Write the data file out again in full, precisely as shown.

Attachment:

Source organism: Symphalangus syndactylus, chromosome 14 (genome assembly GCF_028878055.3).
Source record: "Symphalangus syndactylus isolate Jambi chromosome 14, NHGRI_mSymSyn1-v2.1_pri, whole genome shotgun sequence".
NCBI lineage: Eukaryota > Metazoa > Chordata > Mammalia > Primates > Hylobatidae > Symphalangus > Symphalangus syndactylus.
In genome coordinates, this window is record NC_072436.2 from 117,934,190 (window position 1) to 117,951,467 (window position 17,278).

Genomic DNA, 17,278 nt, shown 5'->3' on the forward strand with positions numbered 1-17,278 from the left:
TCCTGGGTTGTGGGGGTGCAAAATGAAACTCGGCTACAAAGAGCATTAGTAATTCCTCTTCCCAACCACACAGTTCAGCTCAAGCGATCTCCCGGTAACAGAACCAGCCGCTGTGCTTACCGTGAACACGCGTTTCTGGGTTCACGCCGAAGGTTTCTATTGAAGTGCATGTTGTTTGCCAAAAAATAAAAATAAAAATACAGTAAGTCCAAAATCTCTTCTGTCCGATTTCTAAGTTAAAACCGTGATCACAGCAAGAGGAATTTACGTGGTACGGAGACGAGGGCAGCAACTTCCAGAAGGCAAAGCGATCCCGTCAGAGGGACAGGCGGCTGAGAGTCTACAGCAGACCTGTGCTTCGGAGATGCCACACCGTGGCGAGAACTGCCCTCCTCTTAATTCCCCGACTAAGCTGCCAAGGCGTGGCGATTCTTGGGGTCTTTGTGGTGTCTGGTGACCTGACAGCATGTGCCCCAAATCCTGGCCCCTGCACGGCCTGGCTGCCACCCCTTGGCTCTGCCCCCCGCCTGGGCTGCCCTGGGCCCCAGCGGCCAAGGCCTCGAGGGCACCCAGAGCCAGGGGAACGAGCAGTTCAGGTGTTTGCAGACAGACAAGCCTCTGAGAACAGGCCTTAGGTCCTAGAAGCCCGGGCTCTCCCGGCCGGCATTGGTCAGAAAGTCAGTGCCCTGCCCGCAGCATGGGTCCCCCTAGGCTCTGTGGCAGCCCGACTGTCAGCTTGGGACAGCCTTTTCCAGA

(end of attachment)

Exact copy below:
Source organism: Symphalangus syndactylus, chromosome 14 (genome assembly GCF_028878055.3).
Source record: "Symphalangus syndactylus isolate Jambi chromosome 14, NHGRI_mSymSyn1-v2.1_pri, whole genome shotgun sequence".
NCBI lineage: Eukaryota > Metazoa > Chordata > Mammalia > Primates > Hylobatidae > Symphalangus > Symphalangus syndactylus.
In genome coordinates, this window is record NC_072436.2 from 117,934,190 (window position 1) to 117,951,467 (window position 17,278).

Genomic DNA, 17,278 nt, shown 5'->3' on the forward strand with positions numbered 1-17,278 from the left:
TCCTGGGTTGTGGGGGTGCAAAATGAAACTCGGCTACAAAGAGCATTAGTAATTCCTCTTCCCAACCACACAGTTCAGCTCAAGCGATCTCCCGGTAACAGAACCAGCCGCTGTGCTTACCGTGAACACGCGTTTCTGGGTTCACGCCGAAGGTTTCTATTGAAGTGCATGTTGTTTGCCAAAAAATAAAAATAAAAATACAGTAAGTCCAAAATCTCTTCTGTCCGATTTCTAAGTTAAAACCGTGATCACAGCAAGAGGAATTTACGTGGTACGGAGACGAGGGCAGCAACTTCCAGAAGGCAAAGCGATCCCGTCAGAGGGACAGGCGGCTGAGAGTCTACAGCAGACCTGTGCTTCGGAGATGCCACACCGTGGCGAGAACTGCCCTCCTCTTAATTCCCCGACTAAGCTGCCAAGGCGTGGCGATTCTTGGGGTCTTTGTGGTGTCTGGTGACCTGACAGCATGTGCCCCAAATCCTGGCCCCTGCACGGCCTGGCTGCCACCCCTTGGCTCTGCCCCCCGCCTGGGCTGCCCTGGGCCCCAGCGGCCAAGGCCTCGAGGGCACCCAGAGCCAGGGGAACGAGCAGTTCAGGTGTTTGCAGACAGACAAGCCTCTGAGAACAGGCCTTAGGTCCTAGAAGCCCGGGCTCTCCCGGCCGGCATTGGTCAGAAAGTCAGTGCCCTGCCCGCAGCATGGGTCCCCCTAGGCTCTGTGGCAGCCCGACTGTCAGCTTGGGACAGCCTTTTCCAGA